Space: Still the Final Frontier
It’s the afternoon of the 21st of August as I’m putting pen to paper for this column. I’ve driven south and west for four-and-one-half hours to western Kentucky to be in the path of the total eclipse of the sun — the first visible anywhere in the US since 1979. It’s also the first time a solar eclipse has been visible at points across the entire continental US in 100 years.
I’ve found a secluded position on a ridge, surrounded by soybean fields, with no one else in sight, just to be one with this rare phenomenon. I’ve got the eclipse glasses, and I’ve got music on in the background — Dark Side of the Moon by Pink Floyd (what else?). And I’ve got a lot of inspiration! Later, when I return to the office, I plan to type these words I write, and submit this column. But for now, I am just relishing the moment. And writing.
Like many, as a child I watched the Apollo 11 moon landing and dreamed of being an astronaut. Growing up in Houston, TX, this dream was accentuated by the occasional visit to the NASA Johnson Space Center in nearby Clear Lake City, also called “mission control.” We watched Star Trek, and later, Star Wars, and got lost in the idea of interstellar travel. Although I grew up to study chemical engineering, I remain fascinated by space exploration.
During my Fiberite years, we supplied the phenolic ablative prepregs used to make the nozzles for the Space Shuttle booster rockets and, for that reason, on a very memorable occasion, I got the opportunity to “hang out” for an evening with the astronauts of the Discovery, the first shuttle to return to space after the Challenger disaster. Secluded in the concierge lounge of the Huntsville, AL, Marriott, we noshed on appetizers, watched the baseball World Series and the astronauts talked about how they needed to get back home and mow their lawns, which were growing in their absence. Other than having the opportunity to soar in space, they were much like us Earthbound mortals. At least, it felt like it, that night.
Forty years ago, in August and September 1977, the Voyager 1 and Voyager 2 space probes were launched, to explore our solar system’s outer planets. Successors to the Mariner craft that explored Mars, Venus and Mercury between 1962 and 1973, Voyager 1 is now in interstellar space, some 13 billion miles (20.8 billion km) from Earth, and Voyager 2 is in the heliosphere, a mere 10.7 billion miles (17 billion km) away. Both probes are still operating. That makes them the longest-ever missions to space. On the way to their current positions beyond our solar system, the probes provided information on Jupiter’s great red spot, Saturn’s rings, the cold temperatures of Uranus and the “great dark spot” of Neptune. They also identified numerous previously undiscovered moons of these planets. A recent count put the number of Jupiter’s moons at 69. Earth has only one. Today, it blocked the sun for a few minutes.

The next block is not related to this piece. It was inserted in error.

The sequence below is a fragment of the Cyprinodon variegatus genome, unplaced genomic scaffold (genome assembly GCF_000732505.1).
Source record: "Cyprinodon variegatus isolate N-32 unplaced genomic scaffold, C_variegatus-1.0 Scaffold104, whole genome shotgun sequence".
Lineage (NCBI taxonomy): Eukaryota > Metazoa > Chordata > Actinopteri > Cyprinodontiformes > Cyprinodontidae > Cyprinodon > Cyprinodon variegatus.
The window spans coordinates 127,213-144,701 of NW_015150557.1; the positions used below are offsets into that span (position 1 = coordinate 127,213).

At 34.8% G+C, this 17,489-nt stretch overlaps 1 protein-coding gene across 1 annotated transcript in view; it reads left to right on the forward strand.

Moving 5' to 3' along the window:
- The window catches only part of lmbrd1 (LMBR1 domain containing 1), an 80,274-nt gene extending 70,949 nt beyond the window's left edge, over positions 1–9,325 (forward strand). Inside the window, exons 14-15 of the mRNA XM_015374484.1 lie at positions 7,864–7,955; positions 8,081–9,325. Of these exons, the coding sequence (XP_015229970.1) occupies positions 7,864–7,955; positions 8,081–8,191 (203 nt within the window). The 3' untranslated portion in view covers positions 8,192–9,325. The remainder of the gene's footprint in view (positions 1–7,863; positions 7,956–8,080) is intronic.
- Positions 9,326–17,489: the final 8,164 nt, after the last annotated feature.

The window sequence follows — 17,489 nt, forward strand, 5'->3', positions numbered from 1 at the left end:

I don’t know if the Voyager spacecraft took advantage of the properties of high-modulus carbon fiber, but it’s highly likely it did, because the material’s prized properties of stiffness and low coefficient of thermal expansion were being introduced into a variety of aerospace applications around that same time. Today’s satellites and probes use carbon fiber in many structures, including the framework, antennas, reflectors and pressurized fuel tanks.
The final image taken by Voyager 1 before the cameras were turned off was a rear-facing photo in 1990 that included a view of Earth, and it was the inspiration for Carl Sagan’s famous book, Pale Blue Dot: A Vision of the Human Future in Space. Sagan’s book included the following: “The Earth is the only world known so far to harbor life. There is nowhere else, at least in the near future, to which our species could migrate. Visit? Yes. Settle? Not yet. Like it or not, for the moment, the Earth is where we make our stand. It has been said that astronomy is a humbling and character-building experience. To me, it underscores our responsibility to deal more kindly with one another and to preserve, and cherish, the pale blue dot — the only home we’ve ever known.”
Yet we continue to look up. Outward. Exploring space continues to be important, as evidenced by the numerous spacecraft launched since Voyager. And our fascination with solar eclipses. How was my eclipse experience? It was as ethereal and exciting and as unique as promised. I wanted it to last much longer. The next total solar eclipse visible in the US happens in 2024, and this time, it will pass directly over where I now live. I can’t wait.
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